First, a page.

Although I found the previous two Assassin’s Creed Valhalla DLC packs to be quite boring, I was excited to jump into Dawn of Ragnarök. This could be down to the fact that I found all the mythology-inspired aspects of Valhalla to be the most interesting and was very excited to jump back into Havi’s shoes once again.
Despite the excitement to fill Havi’s shoes again, I found that given how much time I actually spent as them in the main game, I just personally struggled to get invested at any point during this DLC pack. It feels as though Dawn of Ragnarök simply adds to the ongoing bloat of Assassin’s Creed Valhalla, especially after the previous two expansions didn’t really do anything new with the game: they were different locations by name and very little else. There were a lot of map changes however, which was a welcome distraction after the slog of the Siege of Paris and the Druids expansions, which felt exactly the same as England. For the most part, each expansion hasn’t added much, so they just end up feeling like dozens of hours of repetitive content that give Matrix levels of déjà vu.
Not to really hammer in the point but the main issue I had with Paris and Ireland was that, due to the time period, you could be anywhere in Europe and it would look the same. It does not bare the same kind of care that Odyssey’s Atlantis had in creating a fantastical world, instead creating something that felt incredibly middling throughout my entire playthrough.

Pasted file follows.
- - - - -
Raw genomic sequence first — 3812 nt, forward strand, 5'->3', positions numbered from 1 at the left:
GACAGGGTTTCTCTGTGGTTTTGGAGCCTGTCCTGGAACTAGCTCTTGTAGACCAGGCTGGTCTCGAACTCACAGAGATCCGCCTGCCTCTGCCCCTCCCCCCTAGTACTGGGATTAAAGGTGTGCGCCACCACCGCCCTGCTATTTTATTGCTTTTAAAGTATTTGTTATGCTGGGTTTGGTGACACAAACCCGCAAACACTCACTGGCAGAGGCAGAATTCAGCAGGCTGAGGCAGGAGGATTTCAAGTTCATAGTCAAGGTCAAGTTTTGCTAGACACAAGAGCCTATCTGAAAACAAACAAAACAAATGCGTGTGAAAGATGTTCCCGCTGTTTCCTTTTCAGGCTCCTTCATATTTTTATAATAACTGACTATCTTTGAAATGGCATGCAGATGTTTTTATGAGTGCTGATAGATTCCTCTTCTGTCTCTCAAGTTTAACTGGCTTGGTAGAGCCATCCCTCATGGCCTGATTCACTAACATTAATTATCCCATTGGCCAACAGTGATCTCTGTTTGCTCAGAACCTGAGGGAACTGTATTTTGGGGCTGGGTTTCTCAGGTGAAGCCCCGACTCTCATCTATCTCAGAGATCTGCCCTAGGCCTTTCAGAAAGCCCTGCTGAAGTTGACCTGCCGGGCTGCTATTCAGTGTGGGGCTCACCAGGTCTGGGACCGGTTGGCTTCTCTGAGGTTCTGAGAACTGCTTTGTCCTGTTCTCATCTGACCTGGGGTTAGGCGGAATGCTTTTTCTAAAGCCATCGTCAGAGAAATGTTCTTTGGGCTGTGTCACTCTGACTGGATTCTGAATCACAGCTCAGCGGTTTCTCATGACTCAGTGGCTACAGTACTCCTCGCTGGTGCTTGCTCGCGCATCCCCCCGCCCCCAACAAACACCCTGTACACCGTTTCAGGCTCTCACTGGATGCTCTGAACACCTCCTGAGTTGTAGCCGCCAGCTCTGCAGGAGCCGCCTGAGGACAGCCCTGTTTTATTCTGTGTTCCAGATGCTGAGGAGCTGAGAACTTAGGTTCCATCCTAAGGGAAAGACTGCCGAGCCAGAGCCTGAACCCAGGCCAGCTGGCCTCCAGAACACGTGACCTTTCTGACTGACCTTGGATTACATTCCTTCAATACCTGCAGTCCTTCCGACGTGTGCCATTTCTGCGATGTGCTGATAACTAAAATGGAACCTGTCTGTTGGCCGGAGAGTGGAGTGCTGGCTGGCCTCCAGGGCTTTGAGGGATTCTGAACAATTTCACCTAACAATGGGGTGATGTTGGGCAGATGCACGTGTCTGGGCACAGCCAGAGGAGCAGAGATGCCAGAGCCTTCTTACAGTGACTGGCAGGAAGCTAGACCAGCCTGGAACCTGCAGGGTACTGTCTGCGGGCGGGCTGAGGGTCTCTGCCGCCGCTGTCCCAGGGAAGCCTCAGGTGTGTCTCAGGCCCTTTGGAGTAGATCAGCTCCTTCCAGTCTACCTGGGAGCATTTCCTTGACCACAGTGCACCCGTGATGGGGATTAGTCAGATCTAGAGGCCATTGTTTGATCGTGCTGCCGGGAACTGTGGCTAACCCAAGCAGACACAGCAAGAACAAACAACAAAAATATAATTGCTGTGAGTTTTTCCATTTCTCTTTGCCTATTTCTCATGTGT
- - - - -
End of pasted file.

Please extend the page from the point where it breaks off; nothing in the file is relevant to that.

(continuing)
This isn’t the only change in the Ragnarök expansion though: early on, you unlock a bracer (the Hugr-Rip) which charges as you defeat enemies (you can also do this through shrines or flowers). The Hugr-Rip gives you shapeshifting powers and the ability to turn into an ice or fire giant – though I mostly used this to turn into a raven.
I did get a great sense of enjoyment in jumping off a cliff only to turn myself into a raven and fly across portions of the map before landing in a restricted area and calling a raid. However, whilst this was awesome it unfortunately only made up a small portion of Ragnarök’s gameplay.
In fact, the only thing that’s great about Ragnarök is the Hugr-Rip: alongside turning into a raven, I also enjoyed shapeshifting and sneaking up on the aforementioned giants as one of their own before plunging cold hard steel into their spines.
This is about the extent of what Dawn of Ragnarök brings to the table in terms of any kind of innovation. It also happens to be the only thing that makes Ragnarök a little interesting.
As I mentioned above, being able to turn into different species was quite fun but part of the DLC marketing promised that Dawn of Ragnarök would have a new enemy type. Whilst we certainly got that in two bosses, the vast majority of enemies were just normal men… but with a red tinge COZ FIRE.
In terms of story progression, so much of the game is still made up from walking behind really slow NPCs that would completely stop walking if you went too far ahead and all this succeeded to do was make me mentally check out at regular intervals, sometimes going on my phone for so long that my PS5 turned itself off due to power saving settings.
This review was difficult to write. Ragnarök really doesn’t bring anything new to the table or any sort of innovation and instead opts to be more of the same. As I wrote this, I found I was just going over the same two or three points again and again – but this is what it felt like to play through Ragnarök.
If you absolutely loved every second of Valhalla and just want more of the exact same gameplay then I can completely recommend Dawn of Ragnarök. However, if you want any kind of change or innovation then this DLC would simply be a waste of money. With this in mind, I give Assassin’s Creed Ragnarök